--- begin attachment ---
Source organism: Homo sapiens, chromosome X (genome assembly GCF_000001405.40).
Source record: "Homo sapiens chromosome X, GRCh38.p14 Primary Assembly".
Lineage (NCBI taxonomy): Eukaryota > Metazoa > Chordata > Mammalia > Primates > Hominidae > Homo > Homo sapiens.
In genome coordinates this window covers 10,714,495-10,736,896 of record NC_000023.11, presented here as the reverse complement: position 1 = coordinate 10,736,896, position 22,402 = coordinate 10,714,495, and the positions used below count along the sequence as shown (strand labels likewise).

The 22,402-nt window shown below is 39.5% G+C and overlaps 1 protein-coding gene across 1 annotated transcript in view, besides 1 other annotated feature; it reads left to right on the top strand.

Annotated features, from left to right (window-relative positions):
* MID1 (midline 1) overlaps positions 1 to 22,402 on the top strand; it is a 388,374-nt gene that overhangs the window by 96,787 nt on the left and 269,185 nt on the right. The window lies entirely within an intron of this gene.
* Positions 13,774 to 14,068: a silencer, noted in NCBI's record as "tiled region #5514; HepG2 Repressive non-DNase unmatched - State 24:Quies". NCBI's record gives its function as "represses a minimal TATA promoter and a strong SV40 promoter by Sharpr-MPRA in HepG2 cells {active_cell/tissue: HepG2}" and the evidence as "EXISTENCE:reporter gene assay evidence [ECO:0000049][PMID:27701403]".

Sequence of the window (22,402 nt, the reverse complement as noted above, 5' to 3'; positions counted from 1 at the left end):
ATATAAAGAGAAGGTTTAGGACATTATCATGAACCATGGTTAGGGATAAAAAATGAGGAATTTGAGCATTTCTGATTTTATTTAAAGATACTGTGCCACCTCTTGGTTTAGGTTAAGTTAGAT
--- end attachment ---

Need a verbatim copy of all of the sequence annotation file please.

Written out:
Source organism: Homo sapiens, chromosome X (genome assembly GCF_000001405.40).
Source record: "Homo sapiens chromosome X, GRCh38.p14 Primary Assembly".
Lineage (NCBI taxonomy): Eukaryota > Metazoa > Chordata > Mammalia > Primates > Hominidae > Homo > Homo sapiens.
In genome coordinates this window covers 10,714,495-10,736,896 of record NC_000023.11, presented here as the reverse complement: position 1 = coordinate 10,736,896, position 22,402 = coordinate 10,714,495, and the positions used below count along the sequence as shown (strand labels likewise).

The 22,402-nt window shown below is 39.5% G+C and overlaps 1 protein-coding gene across 1 annotated transcript in view, besides 1 other annotated feature; it reads left to right on the top strand.

Annotated features, from left to right (window-relative positions):
* MID1 (midline 1) overlaps positions 1 to 22,402 on the top strand; it is a 388,374-nt gene that overhangs the window by 96,787 nt on the left and 269,185 nt on the right. The window lies entirely within an intron of this gene.
* Positions 13,774 to 14,068: a silencer, noted in NCBI's record as "tiled region #5514; HepG2 Repressive non-DNase unmatched - State 24:Quies". NCBI's record gives its function as "represses a minimal TATA promoter and a strong SV40 promoter by Sharpr-MPRA in HepG2 cells {active_cell/tissue: HepG2}" and the evidence as "EXISTENCE:reporter gene assay evidence [ECO:0000049][PMID:27701403]".

Sequence of the window (22,402 nt, the reverse complement as noted above, 5' to 3'; positions counted from 1 at the left end):
ATATAAAGAGAAGGTTTAGGACATTATCATGAACCATGGTTAGGGATAAAAAATGAGGAATTTGAGCATTTCTGATTTTATTTAAAGATACTGTGCCACCTCTTGGTTTAGGTTAAGTTAGAT